The Smoke and the Stars

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Jason Hawk Harris

Photo By: Sean Rosenthal

It’s hard to imagine that completing an album – especially one as visceral and as mesmerizing as “Love & the Dark” – could be both a triumphant celebration and a realization of loss, but for singer-songwriter Jason Hawk Harris, there was a lot of pain in seeing his creative vision come to life. Surrounded by sorrow and haunted by personal demons, the founding member of The Show Ponies put all of himself into his country-influenced solo debut, and he knows there isn’t any looking back.

I’ve had a few moments in the last few months where I’ve thought, ‘Do I really want all these people to know this much about me,’” he says in an exclusive interview with TrunkSpace. “I’ve come to the conclusion that this is just what I do, whether I like it or not.”

We recently sat down with Harris to discuss regulating artistic urges, not becoming a country caricature, and why his baggage will never crush him.

TrunkSpace: You went through a lot personally in seeing “Love & the Dark” become a reality. With everything that you’ve endured throughout the process, are there parts of you that wish this music didn’t have to exist in its current form? As an artist, are there days where you would have preferred there had been more “Love” to write about and less “Dark?”
Jason Hawk Harris: Hindsight is 20/20, so I think I look back on what’s happened now and see this beautiful mess that led to a record that couldn’t have existed without it. But when you’re in the shit, you certainly don’t want that stuff to be happening. So I guess the answer to your question is both yes and no.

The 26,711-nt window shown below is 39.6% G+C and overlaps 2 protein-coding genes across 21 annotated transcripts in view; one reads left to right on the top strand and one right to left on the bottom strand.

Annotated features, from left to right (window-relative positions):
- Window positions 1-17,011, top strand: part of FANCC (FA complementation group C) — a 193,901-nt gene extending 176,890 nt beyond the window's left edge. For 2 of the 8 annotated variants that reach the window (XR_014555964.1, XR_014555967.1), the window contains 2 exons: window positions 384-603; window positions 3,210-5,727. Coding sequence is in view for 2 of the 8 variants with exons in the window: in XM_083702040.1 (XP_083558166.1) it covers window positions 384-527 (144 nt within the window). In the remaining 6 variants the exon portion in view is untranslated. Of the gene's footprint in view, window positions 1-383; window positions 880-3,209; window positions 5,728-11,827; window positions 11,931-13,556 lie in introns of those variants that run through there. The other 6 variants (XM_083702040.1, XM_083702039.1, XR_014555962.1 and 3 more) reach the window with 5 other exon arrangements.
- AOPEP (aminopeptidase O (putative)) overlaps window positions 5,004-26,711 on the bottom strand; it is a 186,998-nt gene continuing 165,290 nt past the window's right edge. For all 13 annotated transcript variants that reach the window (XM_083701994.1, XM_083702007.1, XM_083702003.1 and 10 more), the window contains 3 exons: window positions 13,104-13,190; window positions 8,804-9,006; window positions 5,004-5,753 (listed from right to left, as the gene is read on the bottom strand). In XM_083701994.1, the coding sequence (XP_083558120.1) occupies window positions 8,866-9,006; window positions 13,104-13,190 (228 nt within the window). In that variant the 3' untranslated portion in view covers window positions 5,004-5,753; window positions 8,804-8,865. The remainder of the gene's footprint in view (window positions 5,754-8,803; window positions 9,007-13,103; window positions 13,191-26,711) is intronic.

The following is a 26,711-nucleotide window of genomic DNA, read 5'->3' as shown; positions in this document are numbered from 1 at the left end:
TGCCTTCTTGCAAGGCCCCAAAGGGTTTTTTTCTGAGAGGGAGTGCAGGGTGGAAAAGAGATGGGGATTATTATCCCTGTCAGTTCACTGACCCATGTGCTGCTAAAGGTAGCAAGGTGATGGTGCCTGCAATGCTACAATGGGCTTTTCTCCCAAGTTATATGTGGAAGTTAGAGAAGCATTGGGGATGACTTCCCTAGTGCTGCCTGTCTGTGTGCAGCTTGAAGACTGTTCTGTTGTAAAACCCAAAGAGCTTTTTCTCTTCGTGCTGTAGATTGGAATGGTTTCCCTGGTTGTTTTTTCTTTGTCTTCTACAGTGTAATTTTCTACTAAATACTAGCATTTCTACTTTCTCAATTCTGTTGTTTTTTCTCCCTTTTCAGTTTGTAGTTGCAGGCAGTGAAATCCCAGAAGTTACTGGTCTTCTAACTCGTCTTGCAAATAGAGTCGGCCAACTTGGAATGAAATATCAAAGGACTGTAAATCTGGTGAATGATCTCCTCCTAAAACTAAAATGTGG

TrunkSpace: How has expressing yourself through songwriting changed you as a person? Did the creative journey of “Love & the Dark” alter your way of thinking and how you looked at the world?
Jason Hawk Harris: Songs take on a life of their own after you’ve relinquished your grip on them and send them off into the world. That said, I don’t know if it’s the actual songwriting that changes me, or if my songwriting is just me documenting the changes that have happened as a result of the traumas and triumphs of my life.

TrunkSpace: The album will be released on August 23. With such a personal connection to the songs on “Love & the Dark,” what type of emotions are you juggling with as you gear up to release it into the world?
Jason Hawk Harris: There’s some really personal stuff on this record. I’ve had a few moments in the last few months where I’ve thought, “Do I really want all these people to know this much about me?” I’ve come to the conclusion that this is just what I do, whether I like it or not. I write as honestly as I can, because I’m trying to be honest with myself. My hope is that it helps people be honest with themselves too. That’s what my favorite lyricists do for me.

TrunkSpace: Is there ever a fear as a songwriter and artist that you are putting too much of yourself into a song? Does a part of you ever want to be more guarded in the process?
Jason Hawk Harris: Yes. In fact, I’ve had a number of moments where I go to my wife and say, “Hey, is this too personal?” And sometimes the answer is, in fact, YES. “Yes, Jason, it’s too fucking personal,” she’ll say, except she doesn’t like the F word. I shudder to know what I would’ve put out into the world if I didn’t have her to help regulate some of my more uninhibited artistic urges.